CREATE PROCEDURE RptOrder(@OrderID int)
AS
BEGIN
    SELECT *
    FROM Sales.SalesOrderHeader
    WHERE (SalesOrderID = @OrderID OR @OrderID IS NULL)
END

What is the meaning of the underlined predicate in the above WHERE clause? It is actually a ‘special case’ where the developer intends to get back all the rows, regardless of the OrderID. This ‘special case’ is triggered by passing in a value of NULL for the @OrderID parameter.

Problem

So while this construct looks good in theory, it lends itself to very poor performance. Take a look at the 2 cases where this procedure is executed.

Case A: with specific OrderID

EXEC RptOrder 43672

Case B: asking for all records

EXEC RptOrder NULL

The plan, it turns out, is the same for both cases and a scan is used! This is despite a seekable index being present on SalesOrderID column for the SalesOrderHeader table:

image

The reason the optimizer chooses to scan the SalesOrderHeader (in this case it chooses a non-clustered index scan) is because it has no way to determine at compile and optimization time, as to what the specific value of @OrderID would be. Hence it has no way to ‘fold’ the (@OrderID IS NULL) expression and therefore has no option but to look at all the records.

Workarounds

‘IF-ELSE’ Workaround: The straightforward workaround in simple cases like the one above is to separate out the 2 cases into an IF-ELSE block:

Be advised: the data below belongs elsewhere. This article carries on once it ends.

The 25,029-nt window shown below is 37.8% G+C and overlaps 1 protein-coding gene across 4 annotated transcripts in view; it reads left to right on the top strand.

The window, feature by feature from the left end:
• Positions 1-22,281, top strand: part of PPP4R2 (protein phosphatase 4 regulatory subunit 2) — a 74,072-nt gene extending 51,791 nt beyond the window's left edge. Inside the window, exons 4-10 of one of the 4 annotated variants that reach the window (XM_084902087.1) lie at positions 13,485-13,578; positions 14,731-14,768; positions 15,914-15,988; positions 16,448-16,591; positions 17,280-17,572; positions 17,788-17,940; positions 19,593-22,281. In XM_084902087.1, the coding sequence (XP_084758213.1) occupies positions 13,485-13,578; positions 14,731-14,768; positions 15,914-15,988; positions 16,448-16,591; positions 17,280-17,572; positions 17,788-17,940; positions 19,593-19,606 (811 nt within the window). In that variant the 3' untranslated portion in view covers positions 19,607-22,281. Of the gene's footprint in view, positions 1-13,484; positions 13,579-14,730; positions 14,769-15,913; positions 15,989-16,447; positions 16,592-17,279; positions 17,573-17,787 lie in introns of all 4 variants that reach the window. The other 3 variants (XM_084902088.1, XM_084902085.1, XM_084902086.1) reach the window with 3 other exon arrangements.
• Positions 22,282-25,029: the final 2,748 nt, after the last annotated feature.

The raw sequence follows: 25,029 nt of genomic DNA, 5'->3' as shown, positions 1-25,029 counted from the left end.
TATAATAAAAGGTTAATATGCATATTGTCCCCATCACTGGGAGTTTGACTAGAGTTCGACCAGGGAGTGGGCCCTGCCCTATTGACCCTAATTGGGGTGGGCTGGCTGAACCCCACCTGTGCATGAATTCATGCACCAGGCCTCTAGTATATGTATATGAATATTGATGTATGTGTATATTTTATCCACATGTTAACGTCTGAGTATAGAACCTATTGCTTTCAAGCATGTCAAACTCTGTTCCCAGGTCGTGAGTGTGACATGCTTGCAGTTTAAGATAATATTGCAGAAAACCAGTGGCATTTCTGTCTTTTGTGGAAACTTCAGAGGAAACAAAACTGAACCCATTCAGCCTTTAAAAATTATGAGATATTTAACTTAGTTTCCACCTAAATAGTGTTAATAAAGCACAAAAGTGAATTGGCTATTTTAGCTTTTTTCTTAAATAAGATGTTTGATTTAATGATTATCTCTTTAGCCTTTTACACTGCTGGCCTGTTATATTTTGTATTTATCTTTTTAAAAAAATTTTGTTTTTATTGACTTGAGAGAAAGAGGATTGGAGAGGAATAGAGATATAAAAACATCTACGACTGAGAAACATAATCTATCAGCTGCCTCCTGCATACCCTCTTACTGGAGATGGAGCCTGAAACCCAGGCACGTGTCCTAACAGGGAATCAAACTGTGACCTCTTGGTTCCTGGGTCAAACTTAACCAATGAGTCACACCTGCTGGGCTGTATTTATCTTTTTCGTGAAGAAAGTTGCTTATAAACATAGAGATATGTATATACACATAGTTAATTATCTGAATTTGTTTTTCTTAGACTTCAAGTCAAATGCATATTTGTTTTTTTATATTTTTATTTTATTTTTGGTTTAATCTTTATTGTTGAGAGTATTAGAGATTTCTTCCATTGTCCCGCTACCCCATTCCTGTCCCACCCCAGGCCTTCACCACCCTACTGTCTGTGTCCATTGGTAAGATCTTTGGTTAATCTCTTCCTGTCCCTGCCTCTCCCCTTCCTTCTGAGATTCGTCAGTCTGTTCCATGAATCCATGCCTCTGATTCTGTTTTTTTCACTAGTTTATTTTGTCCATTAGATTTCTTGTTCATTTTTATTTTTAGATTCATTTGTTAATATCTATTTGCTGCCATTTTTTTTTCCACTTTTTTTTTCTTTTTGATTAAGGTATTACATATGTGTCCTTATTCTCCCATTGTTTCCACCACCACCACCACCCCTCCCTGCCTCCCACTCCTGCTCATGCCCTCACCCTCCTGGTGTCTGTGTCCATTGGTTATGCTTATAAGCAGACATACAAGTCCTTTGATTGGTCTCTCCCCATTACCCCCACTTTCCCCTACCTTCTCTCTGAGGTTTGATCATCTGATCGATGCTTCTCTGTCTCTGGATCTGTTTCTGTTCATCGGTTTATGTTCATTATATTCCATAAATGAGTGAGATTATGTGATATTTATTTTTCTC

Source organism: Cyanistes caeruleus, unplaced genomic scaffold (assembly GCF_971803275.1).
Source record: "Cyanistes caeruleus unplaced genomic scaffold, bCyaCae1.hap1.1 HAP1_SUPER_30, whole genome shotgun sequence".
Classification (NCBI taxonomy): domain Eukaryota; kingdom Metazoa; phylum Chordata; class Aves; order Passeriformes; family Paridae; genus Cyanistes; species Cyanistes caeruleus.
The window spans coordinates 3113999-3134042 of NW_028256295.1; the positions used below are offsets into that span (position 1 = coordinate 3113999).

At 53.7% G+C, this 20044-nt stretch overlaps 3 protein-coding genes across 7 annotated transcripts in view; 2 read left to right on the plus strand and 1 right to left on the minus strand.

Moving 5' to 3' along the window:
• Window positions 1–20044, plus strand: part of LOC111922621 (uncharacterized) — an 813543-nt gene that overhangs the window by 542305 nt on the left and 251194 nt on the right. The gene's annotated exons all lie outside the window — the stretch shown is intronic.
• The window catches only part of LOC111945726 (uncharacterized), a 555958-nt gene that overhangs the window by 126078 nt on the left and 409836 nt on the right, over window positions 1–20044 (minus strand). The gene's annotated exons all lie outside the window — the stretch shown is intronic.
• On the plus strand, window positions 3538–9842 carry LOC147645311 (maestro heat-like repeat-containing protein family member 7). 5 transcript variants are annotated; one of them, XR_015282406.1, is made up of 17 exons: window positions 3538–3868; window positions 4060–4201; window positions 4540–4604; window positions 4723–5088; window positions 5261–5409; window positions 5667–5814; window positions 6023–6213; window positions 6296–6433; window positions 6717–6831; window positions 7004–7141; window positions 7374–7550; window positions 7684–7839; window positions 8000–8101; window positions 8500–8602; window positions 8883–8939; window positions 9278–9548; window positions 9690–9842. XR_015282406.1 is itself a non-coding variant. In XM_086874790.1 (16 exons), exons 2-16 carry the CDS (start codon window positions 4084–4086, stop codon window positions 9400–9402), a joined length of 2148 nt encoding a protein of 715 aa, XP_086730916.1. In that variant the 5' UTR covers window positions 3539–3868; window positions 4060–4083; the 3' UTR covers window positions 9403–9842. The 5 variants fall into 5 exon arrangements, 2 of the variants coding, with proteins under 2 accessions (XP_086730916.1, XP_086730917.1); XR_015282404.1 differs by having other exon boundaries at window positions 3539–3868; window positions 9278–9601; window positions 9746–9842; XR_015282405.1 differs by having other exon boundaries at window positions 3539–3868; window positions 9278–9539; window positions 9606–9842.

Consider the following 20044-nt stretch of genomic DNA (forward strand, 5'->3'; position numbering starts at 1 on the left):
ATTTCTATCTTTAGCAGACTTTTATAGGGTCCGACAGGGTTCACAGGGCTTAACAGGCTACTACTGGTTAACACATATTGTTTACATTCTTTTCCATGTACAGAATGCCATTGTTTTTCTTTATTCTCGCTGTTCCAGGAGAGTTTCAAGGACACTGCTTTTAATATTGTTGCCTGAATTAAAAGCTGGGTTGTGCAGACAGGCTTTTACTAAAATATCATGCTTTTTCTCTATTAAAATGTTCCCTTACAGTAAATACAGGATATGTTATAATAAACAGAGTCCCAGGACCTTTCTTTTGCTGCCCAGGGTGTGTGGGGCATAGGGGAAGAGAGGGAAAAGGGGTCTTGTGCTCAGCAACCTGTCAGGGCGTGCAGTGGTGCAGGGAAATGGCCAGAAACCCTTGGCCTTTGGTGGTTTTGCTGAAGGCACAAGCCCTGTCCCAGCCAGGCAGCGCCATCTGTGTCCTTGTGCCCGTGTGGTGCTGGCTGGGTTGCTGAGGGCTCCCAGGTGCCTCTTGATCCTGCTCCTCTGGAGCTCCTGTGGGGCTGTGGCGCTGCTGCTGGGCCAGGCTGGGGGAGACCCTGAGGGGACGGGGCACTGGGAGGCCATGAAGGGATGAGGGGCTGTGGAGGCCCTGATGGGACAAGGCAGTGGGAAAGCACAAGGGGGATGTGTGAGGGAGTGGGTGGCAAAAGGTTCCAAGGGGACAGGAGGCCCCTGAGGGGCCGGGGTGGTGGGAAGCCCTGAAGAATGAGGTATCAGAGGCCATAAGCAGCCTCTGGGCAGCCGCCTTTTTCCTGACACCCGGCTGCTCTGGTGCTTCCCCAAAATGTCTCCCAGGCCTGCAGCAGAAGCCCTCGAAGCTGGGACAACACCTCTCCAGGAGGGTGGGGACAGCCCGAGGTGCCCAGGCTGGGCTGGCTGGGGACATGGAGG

ALTER PROCEDURE RptOrder(@OrderID int)
AS
BEGIN
    IF (@OrderID IS NOT NULL)
    BEGIN
        SELECT *
        FROM Sales.SalesOrderHeader
        WHERE (SalesOrderID = @OrderID)
    END
    ELSE
    BEGIN
        SELECT *
        FROM Sales.SalesOrderHeader
    END
END

Now, the 2 test cases work as expected. Here are the execution plans:

EXEC RptOrder 43672

image

EXEC RptOrder NULL

image

Dynamic SQL Workaround: However, as the number of predicates in the WHERE clause increase, and if all those predicates (or most of them) have such ‘catch-all’ handling then the IF – ELSE construct becomes unviable. In those cases, a dynamic SQL construct should be considered. Of course, when dealing with dynamic SQL, we must consider security first, including the possibility of SQL Injection and also the Execution Context of the dynamic SQL statement. But that is a topic for another post. Right now, here is how we could handle something like that: